Texas officials who say their state Open Meetings Act is too strict are hoping to remove criminal penalties, including a $500 fine and up to six months in jail.
The last time an official went to jail for violating the law was in 1989, according to a story in the Fort Worth Star-Telegram, but city officials say the strict law abridges their First Amendment rights to say what they want in secret.
This growing movement in Texas was bolstered by a Circuit Court ruling last year deciding that city council members have free speech protection even while conducting official duties. These officials are arguing they have a right to do public business secretly as a free speech right.
This is turning the First Amendment on its head. Texas journalists and citizens should fight this movement vigorously. It’s inconceivable that courts (and perhaps legislators) could buy into this crazy argument.
The No. 1 problem in freedom of information today is lack of enforcement. Recent research shows the need for stronger open records and meeting laws:
* A 2008 survey of people who used the Indiana public records office found that 91 percent said the biggest problem was lack of enforcement of the laws.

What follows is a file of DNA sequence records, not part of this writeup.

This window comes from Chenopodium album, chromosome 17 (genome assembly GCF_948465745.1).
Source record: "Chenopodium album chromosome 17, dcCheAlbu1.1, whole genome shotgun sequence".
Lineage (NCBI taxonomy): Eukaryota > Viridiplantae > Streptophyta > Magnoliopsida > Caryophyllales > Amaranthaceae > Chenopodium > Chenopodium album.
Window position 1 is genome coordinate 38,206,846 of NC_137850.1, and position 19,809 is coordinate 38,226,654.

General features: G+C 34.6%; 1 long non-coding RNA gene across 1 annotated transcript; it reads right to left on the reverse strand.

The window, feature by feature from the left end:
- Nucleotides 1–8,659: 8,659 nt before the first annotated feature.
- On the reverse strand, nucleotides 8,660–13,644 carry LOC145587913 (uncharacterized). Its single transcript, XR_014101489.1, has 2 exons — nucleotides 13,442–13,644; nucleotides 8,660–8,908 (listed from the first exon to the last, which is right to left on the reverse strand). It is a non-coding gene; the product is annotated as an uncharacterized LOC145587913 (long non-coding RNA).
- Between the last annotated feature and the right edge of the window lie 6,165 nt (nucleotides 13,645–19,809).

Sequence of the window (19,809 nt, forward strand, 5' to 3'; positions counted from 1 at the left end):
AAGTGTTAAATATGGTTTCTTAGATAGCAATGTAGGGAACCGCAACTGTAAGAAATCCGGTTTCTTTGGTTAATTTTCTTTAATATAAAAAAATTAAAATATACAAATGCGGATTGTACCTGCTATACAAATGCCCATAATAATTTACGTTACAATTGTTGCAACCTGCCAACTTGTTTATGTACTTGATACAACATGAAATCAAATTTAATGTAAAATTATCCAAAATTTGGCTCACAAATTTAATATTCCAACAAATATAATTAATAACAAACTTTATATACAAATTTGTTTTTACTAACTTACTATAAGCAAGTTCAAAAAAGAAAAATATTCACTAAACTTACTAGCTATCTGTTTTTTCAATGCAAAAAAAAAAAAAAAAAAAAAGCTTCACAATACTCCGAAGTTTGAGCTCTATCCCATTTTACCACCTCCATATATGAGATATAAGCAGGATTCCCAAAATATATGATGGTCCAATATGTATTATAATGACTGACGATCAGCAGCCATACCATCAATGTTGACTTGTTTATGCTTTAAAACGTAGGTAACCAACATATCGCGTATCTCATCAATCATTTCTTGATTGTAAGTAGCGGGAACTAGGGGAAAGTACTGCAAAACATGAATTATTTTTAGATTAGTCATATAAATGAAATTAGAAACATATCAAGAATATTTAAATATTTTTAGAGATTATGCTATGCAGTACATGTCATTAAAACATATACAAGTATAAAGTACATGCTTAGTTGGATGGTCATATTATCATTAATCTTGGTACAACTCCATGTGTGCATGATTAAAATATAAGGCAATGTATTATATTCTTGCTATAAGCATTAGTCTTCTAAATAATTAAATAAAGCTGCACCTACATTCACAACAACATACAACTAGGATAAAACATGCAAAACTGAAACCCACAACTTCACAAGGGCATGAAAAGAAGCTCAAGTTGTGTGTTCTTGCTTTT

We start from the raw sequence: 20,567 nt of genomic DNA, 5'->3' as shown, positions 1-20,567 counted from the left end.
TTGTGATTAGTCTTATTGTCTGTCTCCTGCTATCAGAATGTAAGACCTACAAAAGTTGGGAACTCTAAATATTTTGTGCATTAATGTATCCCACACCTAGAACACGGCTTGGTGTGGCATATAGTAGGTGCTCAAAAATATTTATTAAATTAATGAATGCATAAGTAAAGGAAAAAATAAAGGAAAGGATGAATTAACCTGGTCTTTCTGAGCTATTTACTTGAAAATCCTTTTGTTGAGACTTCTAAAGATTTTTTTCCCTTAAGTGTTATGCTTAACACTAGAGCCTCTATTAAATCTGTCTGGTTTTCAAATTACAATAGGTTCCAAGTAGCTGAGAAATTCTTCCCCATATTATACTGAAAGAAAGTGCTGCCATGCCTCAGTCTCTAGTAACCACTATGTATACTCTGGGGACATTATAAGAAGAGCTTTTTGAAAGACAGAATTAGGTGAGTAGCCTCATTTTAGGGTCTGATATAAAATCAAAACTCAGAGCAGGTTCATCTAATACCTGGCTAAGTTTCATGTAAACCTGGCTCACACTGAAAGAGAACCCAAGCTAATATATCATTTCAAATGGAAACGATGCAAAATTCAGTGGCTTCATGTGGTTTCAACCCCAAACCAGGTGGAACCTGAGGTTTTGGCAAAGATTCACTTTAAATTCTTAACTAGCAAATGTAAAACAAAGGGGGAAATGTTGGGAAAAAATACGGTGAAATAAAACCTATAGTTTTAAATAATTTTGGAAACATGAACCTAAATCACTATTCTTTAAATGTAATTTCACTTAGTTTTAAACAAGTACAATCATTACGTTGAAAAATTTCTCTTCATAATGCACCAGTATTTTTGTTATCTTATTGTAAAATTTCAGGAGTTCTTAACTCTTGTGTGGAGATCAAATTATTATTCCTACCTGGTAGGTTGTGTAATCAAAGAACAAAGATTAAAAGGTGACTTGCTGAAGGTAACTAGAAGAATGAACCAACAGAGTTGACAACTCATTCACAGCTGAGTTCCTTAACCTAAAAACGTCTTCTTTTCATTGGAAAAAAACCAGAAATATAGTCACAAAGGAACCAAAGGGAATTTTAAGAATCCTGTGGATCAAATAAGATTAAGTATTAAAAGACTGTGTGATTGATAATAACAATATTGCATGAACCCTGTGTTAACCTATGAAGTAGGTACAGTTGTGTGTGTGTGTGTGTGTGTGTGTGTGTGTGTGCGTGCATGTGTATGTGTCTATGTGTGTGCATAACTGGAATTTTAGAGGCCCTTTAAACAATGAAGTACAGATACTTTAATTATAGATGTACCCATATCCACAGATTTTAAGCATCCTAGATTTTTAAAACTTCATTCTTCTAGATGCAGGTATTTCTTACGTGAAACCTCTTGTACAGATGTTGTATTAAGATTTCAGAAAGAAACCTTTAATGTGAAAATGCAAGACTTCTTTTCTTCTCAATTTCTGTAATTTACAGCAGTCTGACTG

* A 2007 study by the National Freedom of Information Coalition and Better Government Association found a lack of penalties and compliance with open records laws (by the way, Texas got an “F” because of other weaker provisions in its law).
* Last fall at the Association for Education in Journalism and Mass Communication conference, Adrianna C. Rodriguez and Laurence B. Alexander presented an analysis of enforcement provisions nationwide. The paper outlined to me what appears a generally weak lay of the land for public records and meeting laws.
* The Associated Press in 2007 found that open meeting laws are sporadically enforced and penalties are mild.
We need stronger laws, not weaker ones!